Baleada: Pimento pork, chimol, crispy onions $9

The food items available are a mix of South & North American fare, with a breakfast trifle sitting side by side with a listing of baked beef empanadas. The big seller here it seems are the baleadas: described as a Honduras flour tortilla stuffed with goodies and in this instance the goodies are hunks of pulled pork and salsa which I polish off in a jiffy.


Flat white with a shot of premium espresso $5 + Baked eggs with shaved Jamon, steamed spinach, Ranchero sauce and Schiacciata $13

The menu also lists a changing premium espresso for under $5 which we request to be served with milk as a flat white. The cup arrives and looks deceptively common but revealed a complex yet smooth earthy mouthful, I was shocked that this little shot had it all: brains and a good body.

The pleasant surprises endure as moments later two ceramic bowls arrived, each with a perfectly toasted finger of bread sharing plate space with a couple of quivering baked eggs shuddering under the weight of the Jamon and spinach. We pop the yolks and watches as it glides and pools before mopping it up with the crusty Schiacciata.


Doggs Breakfast: Ice cream ‘sandwich’ with salted caramel $8

No gluttonous foray of ours is complete without a sweet ending and so I urge my companions on with an order of the cheeky ‘Doggs Breakfast’. It took some effort to find a waiter willing to stop and take our order (the first saw my waving hand, raised an eyebrow and kept walking) but soon before us, a square of cake and ice cream stands upright on our prison plate in a luxurious puddle of dense salted caramel.

We ‘oo’ and ‘ah’ over that thick sauce and roll the remaining cake crumbs through the orange slick before licking our spoons clean. As we move to pay and leave we received no smile or pleasantries, disappointed by the coldness of the well dressed crew we shuffle out. At least our stomachs were smiling.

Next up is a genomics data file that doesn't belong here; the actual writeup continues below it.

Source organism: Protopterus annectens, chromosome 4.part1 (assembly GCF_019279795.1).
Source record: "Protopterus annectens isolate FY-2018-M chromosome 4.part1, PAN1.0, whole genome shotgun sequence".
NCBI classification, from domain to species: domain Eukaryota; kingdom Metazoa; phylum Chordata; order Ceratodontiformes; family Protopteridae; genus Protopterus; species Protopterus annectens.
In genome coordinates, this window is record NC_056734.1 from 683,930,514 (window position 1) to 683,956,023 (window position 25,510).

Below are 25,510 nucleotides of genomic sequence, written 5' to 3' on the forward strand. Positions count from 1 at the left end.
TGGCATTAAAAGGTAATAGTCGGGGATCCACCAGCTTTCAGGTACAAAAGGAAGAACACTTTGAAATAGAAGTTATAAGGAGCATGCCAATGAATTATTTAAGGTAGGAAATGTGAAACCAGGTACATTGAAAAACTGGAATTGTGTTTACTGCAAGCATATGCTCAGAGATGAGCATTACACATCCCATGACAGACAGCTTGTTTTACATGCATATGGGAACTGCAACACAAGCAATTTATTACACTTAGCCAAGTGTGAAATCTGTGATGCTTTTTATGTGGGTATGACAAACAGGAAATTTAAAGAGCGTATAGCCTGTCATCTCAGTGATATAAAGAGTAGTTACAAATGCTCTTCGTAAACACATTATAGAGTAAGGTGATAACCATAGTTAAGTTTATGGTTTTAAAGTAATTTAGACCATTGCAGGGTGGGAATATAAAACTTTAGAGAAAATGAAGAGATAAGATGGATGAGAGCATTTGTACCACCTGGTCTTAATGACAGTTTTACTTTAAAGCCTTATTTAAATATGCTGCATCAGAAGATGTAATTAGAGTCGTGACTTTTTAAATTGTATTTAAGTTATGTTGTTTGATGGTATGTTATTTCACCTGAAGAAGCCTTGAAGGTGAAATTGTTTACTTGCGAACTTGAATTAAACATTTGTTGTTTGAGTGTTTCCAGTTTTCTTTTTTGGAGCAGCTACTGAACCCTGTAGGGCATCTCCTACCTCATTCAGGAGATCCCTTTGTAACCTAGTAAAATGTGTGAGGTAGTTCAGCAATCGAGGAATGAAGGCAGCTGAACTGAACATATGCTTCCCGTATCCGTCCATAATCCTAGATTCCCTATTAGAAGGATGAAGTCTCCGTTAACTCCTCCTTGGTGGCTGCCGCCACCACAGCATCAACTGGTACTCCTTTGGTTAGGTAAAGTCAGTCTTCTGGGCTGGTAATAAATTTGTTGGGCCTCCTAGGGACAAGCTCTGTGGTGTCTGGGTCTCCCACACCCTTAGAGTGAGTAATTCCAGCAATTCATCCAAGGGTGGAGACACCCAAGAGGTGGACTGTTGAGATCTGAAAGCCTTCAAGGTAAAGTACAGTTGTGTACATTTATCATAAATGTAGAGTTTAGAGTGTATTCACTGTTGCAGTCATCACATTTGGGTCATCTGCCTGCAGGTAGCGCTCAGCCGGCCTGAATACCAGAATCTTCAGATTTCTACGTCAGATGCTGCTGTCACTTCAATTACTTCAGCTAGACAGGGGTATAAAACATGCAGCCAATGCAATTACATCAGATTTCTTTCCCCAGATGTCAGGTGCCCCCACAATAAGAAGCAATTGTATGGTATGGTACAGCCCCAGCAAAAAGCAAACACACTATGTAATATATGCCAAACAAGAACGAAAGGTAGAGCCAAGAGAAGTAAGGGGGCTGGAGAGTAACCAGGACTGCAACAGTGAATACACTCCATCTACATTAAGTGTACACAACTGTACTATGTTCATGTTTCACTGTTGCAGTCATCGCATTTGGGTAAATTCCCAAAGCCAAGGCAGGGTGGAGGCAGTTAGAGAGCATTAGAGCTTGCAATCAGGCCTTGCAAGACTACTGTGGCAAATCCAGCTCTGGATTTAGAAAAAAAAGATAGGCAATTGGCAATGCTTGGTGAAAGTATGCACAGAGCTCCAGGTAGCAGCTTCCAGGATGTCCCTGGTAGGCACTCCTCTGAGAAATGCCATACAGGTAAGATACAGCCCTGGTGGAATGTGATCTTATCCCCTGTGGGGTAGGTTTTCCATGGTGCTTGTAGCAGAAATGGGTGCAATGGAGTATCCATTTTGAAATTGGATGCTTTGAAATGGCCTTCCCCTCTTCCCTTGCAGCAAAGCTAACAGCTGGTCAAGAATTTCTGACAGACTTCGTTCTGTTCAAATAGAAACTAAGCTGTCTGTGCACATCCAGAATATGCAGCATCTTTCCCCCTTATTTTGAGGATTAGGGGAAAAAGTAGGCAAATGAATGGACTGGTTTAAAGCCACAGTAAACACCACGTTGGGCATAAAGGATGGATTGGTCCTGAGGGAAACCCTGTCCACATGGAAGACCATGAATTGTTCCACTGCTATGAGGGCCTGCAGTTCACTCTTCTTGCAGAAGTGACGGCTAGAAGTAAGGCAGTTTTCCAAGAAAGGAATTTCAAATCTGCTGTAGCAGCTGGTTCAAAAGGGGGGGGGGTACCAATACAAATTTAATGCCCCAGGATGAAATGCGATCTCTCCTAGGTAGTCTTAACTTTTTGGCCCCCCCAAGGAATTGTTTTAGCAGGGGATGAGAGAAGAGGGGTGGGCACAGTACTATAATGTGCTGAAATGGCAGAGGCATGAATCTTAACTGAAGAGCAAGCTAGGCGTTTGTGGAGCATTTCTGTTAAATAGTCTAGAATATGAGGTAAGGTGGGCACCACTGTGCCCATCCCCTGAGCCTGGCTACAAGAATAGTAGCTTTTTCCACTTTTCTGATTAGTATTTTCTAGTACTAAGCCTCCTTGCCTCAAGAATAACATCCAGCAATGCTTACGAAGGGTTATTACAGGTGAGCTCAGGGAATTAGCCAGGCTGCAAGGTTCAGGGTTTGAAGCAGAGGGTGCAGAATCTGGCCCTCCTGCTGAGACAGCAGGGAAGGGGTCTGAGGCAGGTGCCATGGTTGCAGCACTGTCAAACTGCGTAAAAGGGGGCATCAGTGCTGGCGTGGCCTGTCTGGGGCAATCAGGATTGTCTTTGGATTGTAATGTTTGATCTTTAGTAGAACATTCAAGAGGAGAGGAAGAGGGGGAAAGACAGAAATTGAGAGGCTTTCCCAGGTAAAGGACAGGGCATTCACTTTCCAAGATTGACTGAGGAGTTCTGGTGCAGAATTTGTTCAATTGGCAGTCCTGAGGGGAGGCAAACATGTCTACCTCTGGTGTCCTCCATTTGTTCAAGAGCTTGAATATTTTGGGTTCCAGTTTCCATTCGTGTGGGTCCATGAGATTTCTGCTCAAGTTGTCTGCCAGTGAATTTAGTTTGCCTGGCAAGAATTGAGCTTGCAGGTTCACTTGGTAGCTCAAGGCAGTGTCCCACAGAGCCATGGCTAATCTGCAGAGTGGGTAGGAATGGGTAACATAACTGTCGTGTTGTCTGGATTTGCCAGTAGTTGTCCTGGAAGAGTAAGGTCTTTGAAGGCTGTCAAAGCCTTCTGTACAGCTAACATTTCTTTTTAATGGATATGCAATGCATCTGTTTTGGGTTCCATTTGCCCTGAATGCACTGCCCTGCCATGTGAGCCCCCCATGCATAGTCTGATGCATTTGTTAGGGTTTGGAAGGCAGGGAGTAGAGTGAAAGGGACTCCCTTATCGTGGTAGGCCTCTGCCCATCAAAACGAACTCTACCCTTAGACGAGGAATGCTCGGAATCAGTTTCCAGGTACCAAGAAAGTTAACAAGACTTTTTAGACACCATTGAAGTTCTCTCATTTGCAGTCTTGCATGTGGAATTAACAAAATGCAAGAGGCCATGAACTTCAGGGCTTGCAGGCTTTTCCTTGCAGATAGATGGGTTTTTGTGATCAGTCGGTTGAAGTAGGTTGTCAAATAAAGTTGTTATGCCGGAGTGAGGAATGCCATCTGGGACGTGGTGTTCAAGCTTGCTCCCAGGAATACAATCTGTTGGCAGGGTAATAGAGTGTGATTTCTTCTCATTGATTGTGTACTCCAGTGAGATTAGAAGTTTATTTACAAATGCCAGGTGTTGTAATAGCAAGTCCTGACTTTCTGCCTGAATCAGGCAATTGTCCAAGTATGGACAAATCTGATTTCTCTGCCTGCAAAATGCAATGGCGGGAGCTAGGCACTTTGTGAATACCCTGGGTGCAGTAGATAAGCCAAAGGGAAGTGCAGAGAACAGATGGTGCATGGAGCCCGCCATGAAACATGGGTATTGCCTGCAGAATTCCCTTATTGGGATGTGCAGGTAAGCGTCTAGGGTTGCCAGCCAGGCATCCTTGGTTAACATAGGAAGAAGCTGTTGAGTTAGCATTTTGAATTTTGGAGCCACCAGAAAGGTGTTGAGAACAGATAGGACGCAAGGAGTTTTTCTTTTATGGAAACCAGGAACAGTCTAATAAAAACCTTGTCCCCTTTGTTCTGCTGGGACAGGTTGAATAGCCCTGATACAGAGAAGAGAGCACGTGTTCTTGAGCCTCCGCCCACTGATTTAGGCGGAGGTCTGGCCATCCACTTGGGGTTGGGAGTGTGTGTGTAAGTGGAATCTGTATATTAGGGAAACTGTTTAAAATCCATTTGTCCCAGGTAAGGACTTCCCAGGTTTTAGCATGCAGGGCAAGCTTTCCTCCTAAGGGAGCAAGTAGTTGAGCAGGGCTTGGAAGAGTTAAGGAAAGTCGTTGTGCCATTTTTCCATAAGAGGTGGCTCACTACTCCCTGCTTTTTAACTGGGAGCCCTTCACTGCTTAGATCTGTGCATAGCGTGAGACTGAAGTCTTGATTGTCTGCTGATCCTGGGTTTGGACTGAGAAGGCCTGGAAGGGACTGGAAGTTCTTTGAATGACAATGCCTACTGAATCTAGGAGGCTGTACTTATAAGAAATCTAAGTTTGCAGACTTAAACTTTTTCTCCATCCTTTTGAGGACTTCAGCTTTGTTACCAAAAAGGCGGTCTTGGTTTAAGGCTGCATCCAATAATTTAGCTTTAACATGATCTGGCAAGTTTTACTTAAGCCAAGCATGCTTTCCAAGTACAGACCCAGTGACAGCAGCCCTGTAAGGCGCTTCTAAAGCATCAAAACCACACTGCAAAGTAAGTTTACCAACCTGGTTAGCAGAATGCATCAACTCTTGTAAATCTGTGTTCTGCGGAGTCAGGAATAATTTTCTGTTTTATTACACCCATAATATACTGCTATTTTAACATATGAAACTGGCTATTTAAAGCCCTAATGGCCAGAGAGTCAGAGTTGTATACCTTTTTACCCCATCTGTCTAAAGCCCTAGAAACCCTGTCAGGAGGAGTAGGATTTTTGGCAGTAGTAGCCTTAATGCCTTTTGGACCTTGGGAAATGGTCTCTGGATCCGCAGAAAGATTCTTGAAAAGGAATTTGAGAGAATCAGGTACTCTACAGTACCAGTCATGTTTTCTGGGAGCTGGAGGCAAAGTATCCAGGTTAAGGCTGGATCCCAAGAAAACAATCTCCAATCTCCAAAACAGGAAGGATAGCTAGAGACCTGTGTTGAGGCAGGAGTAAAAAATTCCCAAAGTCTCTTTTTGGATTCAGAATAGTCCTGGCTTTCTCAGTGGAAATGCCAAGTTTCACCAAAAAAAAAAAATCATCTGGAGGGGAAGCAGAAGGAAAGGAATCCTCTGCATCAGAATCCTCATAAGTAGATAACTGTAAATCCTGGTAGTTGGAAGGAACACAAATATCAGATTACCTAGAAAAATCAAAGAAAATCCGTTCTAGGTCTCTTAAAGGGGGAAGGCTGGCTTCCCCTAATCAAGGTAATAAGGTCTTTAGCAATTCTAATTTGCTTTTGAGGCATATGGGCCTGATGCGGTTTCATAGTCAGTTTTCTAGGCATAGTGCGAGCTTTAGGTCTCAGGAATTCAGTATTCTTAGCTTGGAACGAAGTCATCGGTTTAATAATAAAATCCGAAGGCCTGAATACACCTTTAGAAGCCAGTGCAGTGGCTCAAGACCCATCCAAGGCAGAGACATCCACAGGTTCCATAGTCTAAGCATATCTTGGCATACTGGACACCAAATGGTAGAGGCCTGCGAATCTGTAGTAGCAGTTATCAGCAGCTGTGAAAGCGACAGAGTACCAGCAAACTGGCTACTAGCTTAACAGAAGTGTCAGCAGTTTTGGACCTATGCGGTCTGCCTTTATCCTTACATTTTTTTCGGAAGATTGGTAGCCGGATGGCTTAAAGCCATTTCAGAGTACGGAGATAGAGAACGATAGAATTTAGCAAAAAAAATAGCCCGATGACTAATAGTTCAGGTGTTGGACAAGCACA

Three out of five

The Verdict
A unique offering of identity rich food and coffee which would satisfy the most picky of caffeine connoisseurs. The coffee is roasted on-site and created with a lot of shiny gadgetry whilst the food is cooked by a graduate of Heston Blumenthal’s kitchen. Service was cool and indifferent although perhaps we caught them all on a bad day; the crowd can be dense with hipsters but it’s worth enduring for a beautiful feed.

Reuben Hills
a. 61 Albion St Surry Hills
t. 9211 5556
w. reubenhills.com.au

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My friends sometimes ask how I can afford to eat out as much as I do since it appears like every meal’s a hatted multi-course magic ride into the culinary clouds (okay those are my words not theirs) and the creative profession is rarely a well-paid one. The thing is there’s no secret oil tycoon fiance; sometimes good things come in cheap packages, you just have to know where to find them.